Throughout India, a new architectural trend has taken root. But it’s not a new “look”—it’s a green revolution that is leading to the development of hundreds of new sustainable buildings around the country. A September 2015 report in The Times of India said that the country had one 20,000 square foot green building in 2001, which has catapulted to more than 3,247 green buildings covering 3.11 billion square feet. One-fifth of that green space is in Gujarat, India’s westernmost state.
“Green building helps to reduce a building’s energy needs, as well as its water requirement, while integrating better waste management practices. In growing or developing state like Gujarat, such sustainable architecture reduces the pressure on government to provide such services and related infrastructure. Ultimately, green building is a win-win scenario,” says Ankur D. Patel, an engineer in the Gujarat Industrial Development Corporation in Sanand.
The Business Case for Being Green
Because green buildings reduce their environmental impact in areas ranging from improved water and energy requirements to reduction in toxic construction materials and soil erosion, they are equipped to meet new consumer and regulatory demands for sustainable practices. Green plants contribute to conservation and preserving increasingly scarce resources while meeting demands for products more efficiently.
Patel says that such buildings have a number of tangible and intangible benefits. Among the tangible benefits are water and energy savings with a return on their investment in as little as three to five years. Intangible benefits include brand enhancement as a “green” company, as well as improved employee conditions and morale.
One of the great success stories of the region is Oerlikon Graziano’s plant in Sanand, Gujarat. Its Indian Green Building Council (IGBC) certification means that its features are on par with a U.S. Green Building Council (USGBC) Gold LEED certification, says Surender Mehta, head of the Sanand plant.
“With growing awareness about green building and sustainability across the globe, many customers prefer to have their products produced in green plants. In some cases, the supply chain management is even based on how green your vendor or supplier is, so it matters,” Mehta says.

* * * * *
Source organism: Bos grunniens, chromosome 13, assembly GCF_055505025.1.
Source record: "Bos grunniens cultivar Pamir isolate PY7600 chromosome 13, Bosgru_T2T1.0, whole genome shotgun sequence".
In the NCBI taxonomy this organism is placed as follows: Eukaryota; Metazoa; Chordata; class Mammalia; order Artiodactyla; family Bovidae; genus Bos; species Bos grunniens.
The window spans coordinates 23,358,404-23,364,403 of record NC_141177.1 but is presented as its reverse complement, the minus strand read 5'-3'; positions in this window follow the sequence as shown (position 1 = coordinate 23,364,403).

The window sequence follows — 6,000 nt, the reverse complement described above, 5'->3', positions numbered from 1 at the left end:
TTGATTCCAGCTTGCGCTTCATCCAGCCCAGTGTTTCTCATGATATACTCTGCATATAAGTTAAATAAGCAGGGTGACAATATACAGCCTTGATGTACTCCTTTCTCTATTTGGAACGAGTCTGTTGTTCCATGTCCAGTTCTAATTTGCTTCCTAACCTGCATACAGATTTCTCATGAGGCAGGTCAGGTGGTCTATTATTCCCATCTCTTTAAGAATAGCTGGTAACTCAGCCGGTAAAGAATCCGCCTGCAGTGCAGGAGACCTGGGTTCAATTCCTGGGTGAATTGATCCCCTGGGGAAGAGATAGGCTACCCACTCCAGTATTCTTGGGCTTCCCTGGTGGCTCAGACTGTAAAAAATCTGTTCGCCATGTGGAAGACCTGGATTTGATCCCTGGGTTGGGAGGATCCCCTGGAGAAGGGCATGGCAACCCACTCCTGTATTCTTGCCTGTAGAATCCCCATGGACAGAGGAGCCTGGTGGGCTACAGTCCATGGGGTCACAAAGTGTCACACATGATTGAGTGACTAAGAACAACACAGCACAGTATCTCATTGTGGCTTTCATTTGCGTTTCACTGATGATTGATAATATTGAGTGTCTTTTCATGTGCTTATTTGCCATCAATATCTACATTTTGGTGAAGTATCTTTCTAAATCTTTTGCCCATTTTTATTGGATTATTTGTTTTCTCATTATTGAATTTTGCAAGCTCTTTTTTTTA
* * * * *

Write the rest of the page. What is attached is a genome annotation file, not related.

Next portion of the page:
Enjoying Tangible and Intangible Benefits
Employees also prefer working in green plants because of the better operating conditions. In addition, they typically experience less fatigue and absenteeism because they’re working in better environments with fresh air and plenty of sunlight. This can lead to greater productivity, Mehta says. Some of the key green features of the plant include:
- A rain water harvesting system and water-efficient fixtures
- Soil erosion and sedimentation control strategies
- Green construction materials, such as eco-friendly paints and materials that have higher recycled content and which are made from locally available materials
- A sewage treatment plant
- Improved systems that avoid the use of asbestos or asbestos-based materials and chlorofluorocarbons (CFCs) in air conditioning systems
- Landscaping that uses drought-tolerant plant species and minimizes lawn areas, which require the most water
- Many other features that improve water and energy usage and meet other green standards
Oerlikon Graziano’s investment in these features bumped construction costs roughly 6 to 8 percent over those of a plant without them. However, Mehta says that investment will be returned in roughly four years, as the plant has reduced typical energy consumption by 40 percent and water consumption by 30 percent over its traditional counterparts. He says that the plant’s enhanced indoor air quality, good lighting, exceptional employee occupational health and well-being, and productivity increases all contribute to the reasons to “go green.”
“The response to this plant has been extremely positive. As visitors learn more about the various features—heavily planted interior areas, reduction in energy and water consumption, use of recycled material, etc.—one can see deep admiration and appreciation,” he says.
By Gwen Moran